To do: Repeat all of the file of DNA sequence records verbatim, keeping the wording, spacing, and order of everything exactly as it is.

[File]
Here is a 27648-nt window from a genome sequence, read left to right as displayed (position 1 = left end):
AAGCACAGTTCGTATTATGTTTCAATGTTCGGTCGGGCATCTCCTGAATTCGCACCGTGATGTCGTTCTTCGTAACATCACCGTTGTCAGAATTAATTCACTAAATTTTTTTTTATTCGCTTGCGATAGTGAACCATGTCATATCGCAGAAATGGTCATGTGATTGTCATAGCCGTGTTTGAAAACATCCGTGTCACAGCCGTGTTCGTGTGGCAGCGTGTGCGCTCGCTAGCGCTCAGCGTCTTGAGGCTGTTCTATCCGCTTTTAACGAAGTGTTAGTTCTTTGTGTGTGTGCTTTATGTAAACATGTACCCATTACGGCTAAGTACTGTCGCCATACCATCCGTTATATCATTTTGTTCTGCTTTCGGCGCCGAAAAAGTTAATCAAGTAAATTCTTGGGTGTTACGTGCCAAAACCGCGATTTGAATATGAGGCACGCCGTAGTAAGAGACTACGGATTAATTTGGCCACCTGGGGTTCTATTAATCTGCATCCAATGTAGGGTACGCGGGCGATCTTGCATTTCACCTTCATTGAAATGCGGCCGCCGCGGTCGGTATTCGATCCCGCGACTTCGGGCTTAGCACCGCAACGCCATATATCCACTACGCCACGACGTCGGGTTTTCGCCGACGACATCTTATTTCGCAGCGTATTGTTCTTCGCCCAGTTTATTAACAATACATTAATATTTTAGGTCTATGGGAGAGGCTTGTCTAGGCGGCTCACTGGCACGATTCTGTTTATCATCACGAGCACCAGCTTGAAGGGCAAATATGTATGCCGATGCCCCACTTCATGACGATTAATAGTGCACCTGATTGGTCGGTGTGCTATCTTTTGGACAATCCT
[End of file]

Here is a 27648-nt window from a genome sequence, read left to right as displayed (position 1 = left end):
AAGCACAGTTCGTATTATGTTTCAATGTTCGGTCGGGCATCTCCTGAATTCGCACCGTGATGTCGTTCTTCGTAACATCACCGTTGTCAGAATTAATTCACTAAATTTTTTTTTATTCGCTTGCGATAGTGAACCATGTCATATCGCAGAAATGGTCATGTGATTGTCATAGCCGTGTTTGAAAACATCCGTGTCACAGCCGTGTTCGTGTGGCAGCGTGTGCGCTCGCTAGCGCTCAGCGTCTTGAGGCTGTTCTATCCGCTTTTAACGAAGTGTTAGTTCTTTGTGTGTGTGCTTTATGTAAACATGTACCCATTACGGCTAAGTACTGTCGCCATACCATCCGTTATATCATTTTGTTCTGCTTTCGGCGCCGAAAAAGTTAATCAAGTAAATTCTTGGGTGTTACGTGCCAAAACCGCGATTTGAATATGAGGCACGCCGTAGTAAGAGACTACGGATTAATTTGGCCACCTGGGGTTCTATTAATCTGCATCCAATGTAGGGTACGCGGGCGATCTTGCATTTCACCTTCATTGAAATGCGGCCGCCGCGGTCGGTATTCGATCCCGCGACTTCGGGCTTAGCACCGCAACGCCATATATCCACTACGCCACGACGTCGGGTTTTCGCCGACGACATCTTATTTCGCAGCGTATTGTTCTTCGCCCAGTTTATTAACAATACATTAATATTTTAGGTCTATGGGAGAGGCTTGTCTAGGCGGCTCACTGGCACGATTCTGTTTATCATCACGAGCACCAGCTTGAAGGGCAAATATGTATGCCGATGCCCCACTTCATGACGATTAATAGTGCACCTGATTGGTCGGTGTGCTATCTTTTGGACAATCCT